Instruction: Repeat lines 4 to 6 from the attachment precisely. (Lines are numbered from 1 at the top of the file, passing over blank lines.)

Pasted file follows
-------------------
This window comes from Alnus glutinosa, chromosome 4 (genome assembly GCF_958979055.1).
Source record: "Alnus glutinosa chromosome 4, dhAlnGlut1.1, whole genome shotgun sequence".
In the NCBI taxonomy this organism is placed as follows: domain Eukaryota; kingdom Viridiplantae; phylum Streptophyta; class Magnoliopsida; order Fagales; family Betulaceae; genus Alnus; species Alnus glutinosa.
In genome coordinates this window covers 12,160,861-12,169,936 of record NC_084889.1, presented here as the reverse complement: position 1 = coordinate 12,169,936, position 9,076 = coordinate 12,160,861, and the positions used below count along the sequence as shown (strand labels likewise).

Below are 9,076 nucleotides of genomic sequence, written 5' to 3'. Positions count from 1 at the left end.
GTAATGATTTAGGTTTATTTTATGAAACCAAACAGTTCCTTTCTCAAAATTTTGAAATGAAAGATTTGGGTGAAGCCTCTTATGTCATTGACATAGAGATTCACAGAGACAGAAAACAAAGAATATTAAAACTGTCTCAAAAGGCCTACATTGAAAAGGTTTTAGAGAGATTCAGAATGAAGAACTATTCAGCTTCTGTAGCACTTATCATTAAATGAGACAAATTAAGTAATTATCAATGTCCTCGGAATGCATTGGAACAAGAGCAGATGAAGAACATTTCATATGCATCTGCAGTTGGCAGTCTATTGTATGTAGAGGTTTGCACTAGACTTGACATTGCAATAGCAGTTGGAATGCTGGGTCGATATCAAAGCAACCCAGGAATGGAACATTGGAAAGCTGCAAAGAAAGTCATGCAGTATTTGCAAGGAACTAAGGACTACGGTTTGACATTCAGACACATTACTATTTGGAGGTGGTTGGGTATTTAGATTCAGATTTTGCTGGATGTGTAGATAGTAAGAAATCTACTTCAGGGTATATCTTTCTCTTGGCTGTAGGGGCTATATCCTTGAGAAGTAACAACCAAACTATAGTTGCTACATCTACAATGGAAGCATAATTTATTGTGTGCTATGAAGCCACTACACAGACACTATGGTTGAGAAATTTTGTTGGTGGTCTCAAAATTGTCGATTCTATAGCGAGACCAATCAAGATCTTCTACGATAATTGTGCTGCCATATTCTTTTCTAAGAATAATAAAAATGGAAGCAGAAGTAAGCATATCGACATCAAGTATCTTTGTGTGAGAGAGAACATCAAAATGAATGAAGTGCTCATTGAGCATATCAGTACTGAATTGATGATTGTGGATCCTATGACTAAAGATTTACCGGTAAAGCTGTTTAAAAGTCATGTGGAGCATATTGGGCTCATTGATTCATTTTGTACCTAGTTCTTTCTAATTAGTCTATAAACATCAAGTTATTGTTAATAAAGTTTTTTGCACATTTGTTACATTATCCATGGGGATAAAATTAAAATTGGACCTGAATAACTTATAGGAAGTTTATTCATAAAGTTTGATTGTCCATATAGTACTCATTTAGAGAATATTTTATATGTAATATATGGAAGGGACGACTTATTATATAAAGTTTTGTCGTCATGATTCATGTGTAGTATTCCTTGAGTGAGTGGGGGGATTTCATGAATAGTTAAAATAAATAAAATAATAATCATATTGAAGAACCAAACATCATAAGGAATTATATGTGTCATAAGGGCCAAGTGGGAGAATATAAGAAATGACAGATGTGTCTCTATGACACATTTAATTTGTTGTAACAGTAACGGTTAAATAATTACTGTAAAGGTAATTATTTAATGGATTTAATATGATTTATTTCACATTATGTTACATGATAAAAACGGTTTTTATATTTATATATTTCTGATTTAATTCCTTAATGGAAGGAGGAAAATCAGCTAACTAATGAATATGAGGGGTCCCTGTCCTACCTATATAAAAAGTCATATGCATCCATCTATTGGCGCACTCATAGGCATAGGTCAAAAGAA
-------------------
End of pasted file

In genome coordinates this window covers 12,160,861-12,169,936 of record NC_084889.1, presented here as the reverse complement: position 1 = coordinate 12,169,936, position 9,076 = coordinate 12,160,861, and the positions used below count along the sequence as shown (strand labels likewise).

Below are 9,076 nucleotides of genomic sequence, written 5' to 3'. Positions count from 1 at the left end.
GTAATGATTTAGGTTTATTTTATGAAACCAAACAGTTCCTTTCTCAAAATTTTGAAATGAAAGATTTGGGTGAAGCCTCTTATGTCATTGACATAGAGATTCACAGAGACAGAAAACAAAGAATATTAAAACTGTCTCAAAAGGCCTACATTGAAAAGGTTTTAGAGAGATTCAGAATGAAGAACTATTCAGCTTCTGTAGCACTTATCATTAAATGAGACAAATTAAGTAATTATCAATGTCCTCGGAATGCATTGGAACAAGAGCAGATGAAGAACATTTCATATGCATCTGCAGTTGGCAGTCTATTGTATGTAGAGGTTTGCACTAGACTTGACATTGCAATAGCAGTTGGAATGCTGGGTCGATATCAAAGCAACCCAGGAATGGAACATTGGAAAGCTGCAAAGAAAGTCATGCAGTATTTGCAAGGAACTAAGGACTACGGTTTGACATTCAGACACATTACTATTTGGAGGTGGTTGGGTATTTAGATTCAGATTTTGCTGGATGTGTAGATAGTAAGAAATCTACTTCAGGGTATATCTTTCTCTTGGCTGTAGGGGCTATATCCTTGAGAAGTAACAACCAAACTATAGTTGCTACATCTACAATGGAAGCATAATTTATTGTGTGCTATGAAGCCACTACACAGACACTATGGTTGAGAAATTTTGTTGGTGGTCTCAAAATTGTCGATTCTATAGCGAGACCAATCAAGATCTTCTACGATAATTGTGCTGCCATATTCTTTTCTAAGAATAATAAAAATGGAAGCAGAAGTAAGCATATCGACATCAAGTATCTTTGTGTGAGAGAGAACATCAAAATGAATGAAGTGCTCATTGAGCATATCAGTACTGAATTGATGATTGTGGATCCTATGACTAAAGATTTACCGGTAAAGCTGTTTAAAAGTCATGTGGAGCATATTGGGCTCATTGATTCATTTTGTACCTAGTTCTTTCTAATTAGTCTATAAACATCAAGTTATTGTTAATAAAGTTTTTTGCACATTTGTTACATTATCCATGGGGATAAAATTAAAATTGGACCTGAATAACTTATAGGAAGTTTATTCATAAAGTTTGATTGTCCATATAGTACTCATTTAGAGAATATTTTATATGTAATATATGGAAGGGACGACTTATTATATAAAGTTTTGTCGTCATGATTCATGTGTAGTATTCCTTGAGTGAGTGGGGGGATTTCATGAATAGTTAAAATAAATAAAATAATAATCATATTGAAGAACCAAACATCATAAGGAATTATATGTGTCATAAGGGCCAAGTGGGAGAATATAAGAAATGACAGATGTGTCTCTATGACACATTTAATTTGTTGTAACAGTAACGGTTAAATAATTACTGTAAAGGTAATTATTTAATGGATTTAATATGATTTATTTCACATTATGTTACATGATAAAAACGGTTTTTATATTTATATATTTCTGATTTAATTCCTTAATGGAAGGAGGAAAATCAGCTAACTAATGAATATGAGGGGTCCCTGTCCTACCTATATAAAAAGTCATATGCATCCATCTATTGGCGCACTCATAGGCATAGGTCAAAAGAA